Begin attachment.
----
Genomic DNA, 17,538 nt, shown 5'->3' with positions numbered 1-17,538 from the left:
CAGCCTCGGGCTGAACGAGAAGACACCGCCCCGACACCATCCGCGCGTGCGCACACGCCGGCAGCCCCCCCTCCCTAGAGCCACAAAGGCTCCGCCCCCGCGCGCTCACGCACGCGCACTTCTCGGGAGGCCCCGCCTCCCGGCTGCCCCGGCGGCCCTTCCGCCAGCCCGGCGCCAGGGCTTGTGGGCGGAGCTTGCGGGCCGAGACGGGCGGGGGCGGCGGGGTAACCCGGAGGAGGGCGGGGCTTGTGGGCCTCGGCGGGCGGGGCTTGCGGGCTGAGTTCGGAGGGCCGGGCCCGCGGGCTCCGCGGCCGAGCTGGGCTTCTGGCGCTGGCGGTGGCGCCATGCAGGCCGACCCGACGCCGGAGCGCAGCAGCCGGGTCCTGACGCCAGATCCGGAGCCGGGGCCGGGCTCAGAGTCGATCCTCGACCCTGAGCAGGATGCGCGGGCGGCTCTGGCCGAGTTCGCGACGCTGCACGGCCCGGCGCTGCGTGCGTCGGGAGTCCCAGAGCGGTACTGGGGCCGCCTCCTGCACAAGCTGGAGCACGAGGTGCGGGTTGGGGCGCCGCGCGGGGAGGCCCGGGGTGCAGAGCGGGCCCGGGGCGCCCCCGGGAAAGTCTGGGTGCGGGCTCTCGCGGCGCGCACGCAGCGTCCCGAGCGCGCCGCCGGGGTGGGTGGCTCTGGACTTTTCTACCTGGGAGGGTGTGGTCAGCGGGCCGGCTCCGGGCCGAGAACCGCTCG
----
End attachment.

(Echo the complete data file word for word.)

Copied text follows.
Genomic DNA, 17,538 nt, shown 5'->3' with positions numbered 1-17,538 from the left:
CAGCCTCGGGCTGAACGAGAAGACACCGCCCCGACACCATCCGCGCGTGCGCACACGCCGGCAGCCCCCCCTCCCTAGAGCCACAAAGGCTCCGCCCCCGCGCGCTCACGCACGCGCACTTCTCGGGAGGCCCCGCCTCCCGGCTGCCCCGGCGGCCCTTCCGCCAGCCCGGCGCCAGGGCTTGTGGGCGGAGCTTGCGGGCCGAGACGGGCGGGGGCGGCGGGGTAACCCGGAGGAGGGCGGGGCTTGTGGGCCTCGGCGGGCGGGGCTTGCGGGCTGAGTTCGGAGGGCCGGGCCCGCGGGCTCCGCGGCCGAGCTGGGCTTCTGGCGCTGGCGGTGGCGCCATGCAGGCCGACCCGACGCCGGAGCGCAGCAGCCGGGTCCTGACGCCAGATCCGGAGCCGGGGCCGGGCTCAGAGTCGATCCTCGACCCTGAGCAGGATGCGCGGGCGGCTCTGGCCGAGTTCGCGACGCTGCACGGCCCGGCGCTGCGTGCGTCGGGAGTCCCAGAGCGGTACTGGGGCCGCCTCCTGCACAAGCTGGAGCACGAGGTGCGGGTTGGGGCGCCGCGCGGGGAGGCCCGGGGTGCAGAGCGGGCCCGGGGCGCCCCCGGGAAAGTCTGGGTGCGGGCTCTCGCGGCGCGCACGCAGCGTCCCGAGCGCGCCGCCGGGGTGGGTGGCTCTGGACTTTTCTACCTGGGAGGGTGTGGTCAGCGGGCCGGCTCCGGGCCGAGAACCGCTCG